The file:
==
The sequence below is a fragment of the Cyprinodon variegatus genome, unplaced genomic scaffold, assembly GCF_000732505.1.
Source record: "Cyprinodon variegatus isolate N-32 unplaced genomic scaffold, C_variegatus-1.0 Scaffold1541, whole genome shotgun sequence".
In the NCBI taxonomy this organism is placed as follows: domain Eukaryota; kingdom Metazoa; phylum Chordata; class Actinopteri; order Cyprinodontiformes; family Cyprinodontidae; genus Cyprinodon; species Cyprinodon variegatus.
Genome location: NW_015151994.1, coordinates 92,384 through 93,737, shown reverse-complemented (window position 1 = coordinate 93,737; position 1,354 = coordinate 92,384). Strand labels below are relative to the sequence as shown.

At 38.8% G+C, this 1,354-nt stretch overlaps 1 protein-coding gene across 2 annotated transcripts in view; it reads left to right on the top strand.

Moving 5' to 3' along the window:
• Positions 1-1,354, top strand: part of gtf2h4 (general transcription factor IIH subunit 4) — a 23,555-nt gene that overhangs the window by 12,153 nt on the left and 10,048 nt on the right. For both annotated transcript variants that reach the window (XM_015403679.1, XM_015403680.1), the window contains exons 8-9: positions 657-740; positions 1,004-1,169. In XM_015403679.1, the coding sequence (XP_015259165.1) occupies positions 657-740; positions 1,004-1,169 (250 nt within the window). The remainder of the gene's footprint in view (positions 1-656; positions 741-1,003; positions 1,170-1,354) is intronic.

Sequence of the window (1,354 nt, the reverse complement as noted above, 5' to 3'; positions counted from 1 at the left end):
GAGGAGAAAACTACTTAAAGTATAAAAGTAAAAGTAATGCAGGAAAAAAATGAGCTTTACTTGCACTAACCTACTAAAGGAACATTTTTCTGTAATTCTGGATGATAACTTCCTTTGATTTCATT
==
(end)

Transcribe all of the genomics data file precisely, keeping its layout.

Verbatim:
The sequence below is a fragment of the Cyprinodon variegatus genome, unplaced genomic scaffold, assembly GCF_000732505.1.
Source record: "Cyprinodon variegatus isolate N-32 unplaced genomic scaffold, C_variegatus-1.0 Scaffold1541, whole genome shotgun sequence".
In the NCBI taxonomy this organism is placed as follows: domain Eukaryota; kingdom Metazoa; phylum Chordata; class Actinopteri; order Cyprinodontiformes; family Cyprinodontidae; genus Cyprinodon; species Cyprinodon variegatus.
Genome location: NW_015151994.1, coordinates 92,384 through 93,737, shown reverse-complemented (window position 1 = coordinate 93,737; position 1,354 = coordinate 92,384). Strand labels below are relative to the sequence as shown.

At 38.8% G+C, this 1,354-nt stretch overlaps 1 protein-coding gene across 2 annotated transcripts in view; it reads left to right on the top strand.

Moving 5' to 3' along the window:
• Positions 1-1,354, top strand: part of gtf2h4 (general transcription factor IIH subunit 4) — a 23,555-nt gene that overhangs the window by 12,153 nt on the left and 10,048 nt on the right. For both annotated transcript variants that reach the window (XM_015403679.1, XM_015403680.1), the window contains exons 8-9: positions 657-740; positions 1,004-1,169. In XM_015403679.1, the coding sequence (XP_015259165.1) occupies positions 657-740; positions 1,004-1,169 (250 nt within the window). The remainder of the gene's footprint in view (positions 1-656; positions 741-1,003; positions 1,170-1,354) is intronic.

Sequence of the window (1,354 nt, the reverse complement as noted above, 5' to 3'; positions counted from 1 at the left end):
GAGGAGAAAACTACTTAAAGTATAAAAGTAAAAGTAATGCAGGAAAAAAATGAGCTTTACTTGCACTAACCTACTAAAGGAACATTTTTCTGTAATTCTGGATGATAACTTCCTTTGATTTCATT